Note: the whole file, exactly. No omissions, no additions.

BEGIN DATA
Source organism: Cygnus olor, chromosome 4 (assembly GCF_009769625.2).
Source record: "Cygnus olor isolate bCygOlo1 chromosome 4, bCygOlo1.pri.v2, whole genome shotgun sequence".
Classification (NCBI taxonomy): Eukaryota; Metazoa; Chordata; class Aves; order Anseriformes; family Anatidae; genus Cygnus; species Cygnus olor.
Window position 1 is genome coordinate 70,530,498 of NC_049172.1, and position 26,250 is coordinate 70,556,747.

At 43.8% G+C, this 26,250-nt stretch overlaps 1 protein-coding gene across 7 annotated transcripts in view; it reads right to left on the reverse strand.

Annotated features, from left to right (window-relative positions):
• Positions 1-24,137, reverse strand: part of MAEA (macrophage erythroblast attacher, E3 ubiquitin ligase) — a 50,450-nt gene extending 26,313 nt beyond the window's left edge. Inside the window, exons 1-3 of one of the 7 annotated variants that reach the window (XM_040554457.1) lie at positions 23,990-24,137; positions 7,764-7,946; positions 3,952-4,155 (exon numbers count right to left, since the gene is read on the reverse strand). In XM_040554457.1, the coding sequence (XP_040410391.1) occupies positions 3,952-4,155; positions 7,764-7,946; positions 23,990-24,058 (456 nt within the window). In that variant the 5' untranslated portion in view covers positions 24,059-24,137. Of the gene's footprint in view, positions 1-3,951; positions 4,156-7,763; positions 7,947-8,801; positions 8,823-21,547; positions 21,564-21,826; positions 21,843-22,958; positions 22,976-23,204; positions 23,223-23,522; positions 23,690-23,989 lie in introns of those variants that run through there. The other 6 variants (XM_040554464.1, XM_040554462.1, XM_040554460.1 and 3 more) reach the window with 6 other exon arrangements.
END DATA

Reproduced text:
Source organism: Cygnus olor, chromosome 4 (assembly GCF_009769625.2).
Source record: "Cygnus olor isolate bCygOlo1 chromosome 4, bCygOlo1.pri.v2, whole genome shotgun sequence".
Classification (NCBI taxonomy): Eukaryota; Metazoa; Chordata; class Aves; order Anseriformes; family Anatidae; genus Cygnus; species Cygnus olor.
Window position 1 is genome coordinate 70,530,498 of NC_049172.1, and position 26,250 is coordinate 70,556,747.

At 43.8% G+C, this 26,250-nt stretch overlaps 1 protein-coding gene across 7 annotated transcripts in view; it reads right to left on the reverse strand.

Annotated features, from left to right (window-relative positions):
• Positions 1-24,137, reverse strand: part of MAEA (macrophage erythroblast attacher, E3 ubiquitin ligase) — a 50,450-nt gene extending 26,313 nt beyond the window's left edge. Inside the window, exons 1-3 of one of the 7 annotated variants that reach the window (XM_040554457.1) lie at positions 23,990-24,137; positions 7,764-7,946; positions 3,952-4,155 (exon numbers count right to left, since the gene is read on the reverse strand). In XM_040554457.1, the coding sequence (XP_040410391.1) occupies positions 3,952-4,155; positions 7,764-7,946; positions 23,990-24,058 (456 nt within the window). In that variant the 5' untranslated portion in view covers positions 24,059-24,137. Of the gene's footprint in view, positions 1-3,951; positions 4,156-7,763; positions 7,947-8,801; positions 8,823-21,547; positions 21,564-21,826; positions 21,843-22,958; positions 22,976-23,204; positions 23,223-23,522; positions 23,690-23,989 lie in introns of those variants that run through there. The other 6 variants (XM_040554464.1, XM_040554462.1, XM_040554460.1 and 3 more) reach the window with 6 other exon arrangements.